September 14, 2007
Two centuries ago it was one of the most dangerous occupations known to man. Going to sea had always been a risky venture. Ever since the first brave souls dared to cross a body of water in a crudely constructed canoe, seafarers have been at the mercy of the elements, the knowledge of the shipbuilder, and the skill of the pilot. But in the 1800’s, when trade routes were opened to exotic ports around the world and ships began to travel great distances, the risks were multiplied.
As sails were replaced with steam and wooden hulls were replaced with steel, lack of design experience coupled with the rush to build vessels with larger and larger cargo capacities led to an increasing nightmare of maritime disasters. By mid-century shipwrecks had doubled. According to the International Maritime Organization ship casualties rose to catastrophic numbers in the late 19th century. In the year 1873-4, around just the coastline of the United Kingdom, 411 ships sank, with the loss of 506 lives. Between 1867 and 1882, loss of life in British vessels alone (excluding fishing vessels) totaled 33,427 crew members and 5,987 passengers. The number of ships lost during that period rose to 16,393. Official inquiries into the cause of such losses determined a major factor was overloading the cargo holds. Incredible as it may seem, it was against the law for a seafarer to refuse to work on a ship, even if they deemed it to be less than seaworthy.
Incensed by the tragic loss of life and property, Samuel Plimsoll, a member of the British Parliament and a coal dealer by trade, began a battle for the reform of merchant shipping laws. Lined up against him was a powerful lobby of ship owners. Undaunted by the opposition, Plimsoll doggedly continued his fight which eventually led to the United Kingdom Merchant Shipping Act of 1876. In this law, load lines, markings on the hull of a ship designating how low in the water it could safely ride, became compulsory, although the official position of the line wasn’t set until 1894.
The line itself consisted of a circle with a horizontal line drawn through the middle. Other nations quickly adopted the marking since it was required in order to enter any of the lucrative trading ports in the vast British Empire. Though the exact position of the line varied from country to country, its existence dramatically reduced the occurrences of shipwrecks and saved countless lives. Today, load lines are governed by an international convention which has set universal standards. Port authorities around the world carefully monitor the ships using their harbors to make sure they comply. Over 130 years after they were first adopted, load lines are still commonly referred to as “Plimsoll Lines” in honor of the man who fought so hard to bring them into existence.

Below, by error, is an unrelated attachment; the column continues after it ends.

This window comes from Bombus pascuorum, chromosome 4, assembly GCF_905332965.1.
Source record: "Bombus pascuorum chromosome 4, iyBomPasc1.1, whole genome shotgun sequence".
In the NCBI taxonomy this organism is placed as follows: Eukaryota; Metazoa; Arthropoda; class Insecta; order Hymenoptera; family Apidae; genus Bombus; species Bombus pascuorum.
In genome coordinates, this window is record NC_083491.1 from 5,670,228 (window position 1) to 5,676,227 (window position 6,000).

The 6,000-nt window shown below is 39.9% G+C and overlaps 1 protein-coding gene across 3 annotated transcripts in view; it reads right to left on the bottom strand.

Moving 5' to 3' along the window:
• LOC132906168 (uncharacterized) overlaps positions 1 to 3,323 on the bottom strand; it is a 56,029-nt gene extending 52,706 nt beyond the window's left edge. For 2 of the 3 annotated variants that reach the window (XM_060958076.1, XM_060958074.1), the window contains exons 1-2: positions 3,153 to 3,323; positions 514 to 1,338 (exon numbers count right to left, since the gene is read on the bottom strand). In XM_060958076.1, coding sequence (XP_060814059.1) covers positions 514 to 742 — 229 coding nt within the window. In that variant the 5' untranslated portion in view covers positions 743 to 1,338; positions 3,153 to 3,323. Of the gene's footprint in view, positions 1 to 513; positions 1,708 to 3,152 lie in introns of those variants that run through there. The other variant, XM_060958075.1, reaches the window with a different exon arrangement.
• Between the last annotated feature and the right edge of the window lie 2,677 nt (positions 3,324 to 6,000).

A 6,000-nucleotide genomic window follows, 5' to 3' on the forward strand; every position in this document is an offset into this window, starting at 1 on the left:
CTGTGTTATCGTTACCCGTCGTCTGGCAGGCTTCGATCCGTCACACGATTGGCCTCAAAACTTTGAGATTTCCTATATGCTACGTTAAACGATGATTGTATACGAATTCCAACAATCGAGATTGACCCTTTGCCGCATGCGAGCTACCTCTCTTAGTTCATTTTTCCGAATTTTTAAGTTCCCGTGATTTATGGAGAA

I was prompted to do the above research into maritime history after an unusual call-out I received in my position as a volunteer police chaplain for the City of San Ramon. The call came at 4:15 am (about two hours after I had crawled into bed) requesting my presence to help calm down a man who was suffering an emotional break down. Rushing to the address I was given, I prayed for God’s help not knowing what I was getting myself into.
Lord, I’m not sure how much help I can be to someone at this hour of the morning but this man needs you and I am your representative called into service to make a difference. I’m asking you to send your Spirit ahead of me and fill this home with your peace. Help me to say and do the things which will bring healing to this situation. Please, Lord, I am in desperate need of your assistance on this one since I don’t have a clue as to what to do.
After being briefed by an officer at the scene I was led into the home and introduced to the man’s wife who was holding a child in each arm, an 18 month old set of twins.
“Please,” she begged, “my husband can’t stop crying. He’s been like this for hours. Can you help him?”